Chang has you lined up for an immunochemo treatment stack with its experimental components recognizable from papers. It would be valuable to hear his comparison of his recommendations with the choice of ingredients for Life Extension's immune building recommendations and his Anti-Cancer Cocktail book that discusses many of the same ingredients. If you can optimize immunochemo along with surgery like Sophy's choice, you'll have a better shot at getting out of the woods.

Cyclophosphamide or S-1 (highly DPD inhibited tegafur) replaces metronomic xeloda or UFT (DPD inhibited tegafur) for your oral chemo backbone. Lentinan is an injectable predecessor to oral PSK in Japan for immune modulation, although I am not sure how much they overlap. Asians will often use 5-10 secondary immune modulators, mostly mushroom extracts. I am curious about the supply arrangements for S1 (TS1), since that is not normally available in the US yet. There is only limited experience on the board with cyclophosphamide, not sure whether the dosages are comparable. I am not aware of S1 experience written up for CRC, outside of Asian papers.

Several years ago, we had a conventionally unsurvivable situation. We were looking for an effective experimental chemo stack and an uncommon second stage surgery, already repeatedly denied. We wouldn't have gotten either without the extra biomarker data and treatment improvements. The chemo that worked, the elevated CEA was seemingly unresponsive with the large mets still in, still to be surgically removed. However the elevated CA19-9 immediately showed a beautiful decay curve back to a low residue baseline in 6 wks. So we had our post surgical adjuvant candidate lined up right before surgery. And it's still going with active biomarker monitoring and management of changes.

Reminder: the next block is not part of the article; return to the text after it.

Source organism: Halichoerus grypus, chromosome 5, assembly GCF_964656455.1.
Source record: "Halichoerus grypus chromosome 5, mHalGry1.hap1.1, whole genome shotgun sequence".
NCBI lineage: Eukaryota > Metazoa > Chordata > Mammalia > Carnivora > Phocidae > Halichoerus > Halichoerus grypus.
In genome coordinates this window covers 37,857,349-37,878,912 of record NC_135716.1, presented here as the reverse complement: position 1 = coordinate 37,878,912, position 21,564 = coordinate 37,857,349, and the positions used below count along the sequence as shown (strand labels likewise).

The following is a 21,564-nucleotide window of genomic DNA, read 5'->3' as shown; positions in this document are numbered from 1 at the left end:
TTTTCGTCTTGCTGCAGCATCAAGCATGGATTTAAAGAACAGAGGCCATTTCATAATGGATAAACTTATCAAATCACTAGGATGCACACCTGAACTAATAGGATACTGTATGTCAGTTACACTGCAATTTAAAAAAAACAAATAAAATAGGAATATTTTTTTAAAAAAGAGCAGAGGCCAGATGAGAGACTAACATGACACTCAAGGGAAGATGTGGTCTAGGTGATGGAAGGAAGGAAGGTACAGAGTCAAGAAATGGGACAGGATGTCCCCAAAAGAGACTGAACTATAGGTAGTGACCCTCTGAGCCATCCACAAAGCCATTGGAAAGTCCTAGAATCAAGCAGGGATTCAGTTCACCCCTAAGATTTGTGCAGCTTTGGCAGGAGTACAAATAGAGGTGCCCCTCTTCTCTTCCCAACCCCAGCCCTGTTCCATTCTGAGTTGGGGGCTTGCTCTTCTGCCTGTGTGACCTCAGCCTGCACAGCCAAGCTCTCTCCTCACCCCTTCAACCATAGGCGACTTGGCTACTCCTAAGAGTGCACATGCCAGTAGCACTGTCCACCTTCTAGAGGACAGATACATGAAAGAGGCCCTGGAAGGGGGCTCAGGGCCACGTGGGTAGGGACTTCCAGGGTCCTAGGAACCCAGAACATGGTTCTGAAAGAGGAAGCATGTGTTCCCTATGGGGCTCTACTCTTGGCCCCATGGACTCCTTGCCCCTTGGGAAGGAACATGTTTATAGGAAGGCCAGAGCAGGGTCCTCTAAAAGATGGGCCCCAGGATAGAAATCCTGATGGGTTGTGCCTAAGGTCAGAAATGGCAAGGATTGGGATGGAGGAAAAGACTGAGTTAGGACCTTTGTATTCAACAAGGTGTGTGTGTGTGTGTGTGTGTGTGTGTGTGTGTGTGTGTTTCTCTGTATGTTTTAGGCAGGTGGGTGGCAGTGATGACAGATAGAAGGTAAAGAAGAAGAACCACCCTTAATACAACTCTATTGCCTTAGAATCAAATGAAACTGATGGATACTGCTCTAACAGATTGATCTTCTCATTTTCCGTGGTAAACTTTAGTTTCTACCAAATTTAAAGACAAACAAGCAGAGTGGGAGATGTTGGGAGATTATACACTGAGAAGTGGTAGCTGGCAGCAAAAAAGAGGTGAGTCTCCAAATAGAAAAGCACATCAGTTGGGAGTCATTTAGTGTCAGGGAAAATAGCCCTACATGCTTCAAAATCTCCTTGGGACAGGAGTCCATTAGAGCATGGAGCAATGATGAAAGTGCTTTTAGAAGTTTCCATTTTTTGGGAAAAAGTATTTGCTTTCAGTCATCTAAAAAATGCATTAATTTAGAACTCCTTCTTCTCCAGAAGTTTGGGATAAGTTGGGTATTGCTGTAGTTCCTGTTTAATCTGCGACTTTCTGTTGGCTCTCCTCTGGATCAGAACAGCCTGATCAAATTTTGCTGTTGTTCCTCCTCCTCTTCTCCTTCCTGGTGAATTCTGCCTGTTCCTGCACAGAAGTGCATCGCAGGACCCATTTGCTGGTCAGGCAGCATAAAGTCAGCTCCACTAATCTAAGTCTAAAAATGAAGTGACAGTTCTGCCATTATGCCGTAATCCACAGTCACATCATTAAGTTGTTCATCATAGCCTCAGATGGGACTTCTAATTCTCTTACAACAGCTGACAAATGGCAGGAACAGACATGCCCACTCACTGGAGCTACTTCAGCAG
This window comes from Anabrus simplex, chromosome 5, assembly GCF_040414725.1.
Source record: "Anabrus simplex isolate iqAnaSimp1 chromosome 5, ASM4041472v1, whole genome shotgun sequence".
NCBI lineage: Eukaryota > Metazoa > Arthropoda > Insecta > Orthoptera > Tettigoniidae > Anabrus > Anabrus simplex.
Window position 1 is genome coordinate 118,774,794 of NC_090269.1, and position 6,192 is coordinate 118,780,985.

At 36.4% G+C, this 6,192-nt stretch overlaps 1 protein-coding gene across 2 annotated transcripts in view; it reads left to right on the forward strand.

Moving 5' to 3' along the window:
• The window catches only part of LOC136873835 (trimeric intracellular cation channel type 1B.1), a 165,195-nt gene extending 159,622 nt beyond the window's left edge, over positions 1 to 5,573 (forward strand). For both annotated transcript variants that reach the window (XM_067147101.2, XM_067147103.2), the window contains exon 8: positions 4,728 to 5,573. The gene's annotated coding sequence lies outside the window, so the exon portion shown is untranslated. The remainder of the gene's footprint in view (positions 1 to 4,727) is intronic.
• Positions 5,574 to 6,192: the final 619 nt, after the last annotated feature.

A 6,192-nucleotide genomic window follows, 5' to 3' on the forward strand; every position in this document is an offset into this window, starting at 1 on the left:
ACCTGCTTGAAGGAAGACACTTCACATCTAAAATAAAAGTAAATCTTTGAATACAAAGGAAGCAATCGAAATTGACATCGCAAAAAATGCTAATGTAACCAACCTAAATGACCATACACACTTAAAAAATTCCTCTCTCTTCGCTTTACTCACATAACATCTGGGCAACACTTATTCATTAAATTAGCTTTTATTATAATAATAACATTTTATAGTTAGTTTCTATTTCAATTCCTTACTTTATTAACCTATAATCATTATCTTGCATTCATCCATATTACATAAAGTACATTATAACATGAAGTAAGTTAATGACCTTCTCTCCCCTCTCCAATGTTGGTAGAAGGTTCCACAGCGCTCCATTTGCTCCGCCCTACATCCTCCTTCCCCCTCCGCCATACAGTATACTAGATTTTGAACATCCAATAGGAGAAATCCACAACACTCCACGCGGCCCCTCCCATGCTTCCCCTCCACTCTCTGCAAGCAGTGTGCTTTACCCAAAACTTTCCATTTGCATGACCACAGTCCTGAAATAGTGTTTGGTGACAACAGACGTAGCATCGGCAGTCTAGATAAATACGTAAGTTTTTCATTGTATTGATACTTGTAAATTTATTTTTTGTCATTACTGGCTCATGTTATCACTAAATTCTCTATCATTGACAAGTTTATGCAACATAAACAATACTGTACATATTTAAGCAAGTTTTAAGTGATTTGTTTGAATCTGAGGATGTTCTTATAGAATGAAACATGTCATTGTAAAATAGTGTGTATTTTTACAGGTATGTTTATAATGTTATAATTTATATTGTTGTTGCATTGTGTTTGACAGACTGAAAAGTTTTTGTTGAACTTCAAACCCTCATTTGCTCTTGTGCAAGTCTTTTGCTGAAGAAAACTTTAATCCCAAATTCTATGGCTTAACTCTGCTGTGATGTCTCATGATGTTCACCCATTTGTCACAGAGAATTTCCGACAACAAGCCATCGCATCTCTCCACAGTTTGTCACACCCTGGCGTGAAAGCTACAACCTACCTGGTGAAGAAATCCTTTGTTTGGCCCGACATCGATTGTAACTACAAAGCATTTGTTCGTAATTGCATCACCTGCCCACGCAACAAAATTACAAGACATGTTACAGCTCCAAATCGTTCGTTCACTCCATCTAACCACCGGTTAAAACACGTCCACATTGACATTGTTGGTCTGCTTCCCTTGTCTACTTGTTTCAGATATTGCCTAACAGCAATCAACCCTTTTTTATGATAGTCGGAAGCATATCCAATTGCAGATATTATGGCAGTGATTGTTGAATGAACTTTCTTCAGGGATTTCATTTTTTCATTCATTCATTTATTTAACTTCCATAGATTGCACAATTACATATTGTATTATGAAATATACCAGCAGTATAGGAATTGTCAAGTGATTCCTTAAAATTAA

Specialized knowledge is cumulative, we don't rely on one source of answers. We want the sum of the best parts. We don't anguish about comparatively small money spent on extra blood tests not immediately used. We gnash our teeth over missed blood tests, like those not started at the beginning or not checked regularly enough. Btw, the best value, a high volume blood lab's deal, is only about 1/5 the hospital lab cost.

Regular medical thinking about biomarkers and "CEA only" has several circularities driven by other peoples' agendas and convenience. It would be kind of like WWI pilots flying through clouded mountain passes with only a compass and perhaps no altimeter, refusing to learn to use modern avionics - no surprises when the airmail runs late. Some of the asian countries, perhaps more value oriented, are publishing more papers with commonly available biomarkers with respect to CRC.
watchful, active caregiver for stage IVb CC since early 2010. immuno"Chemo forever," for mCRC

Julie YW
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Re: Meridian, Chang, Nesselhut and Reality

Postby Julie YW » Mon Apr 20, 2015 9:40 am

Hi Peter,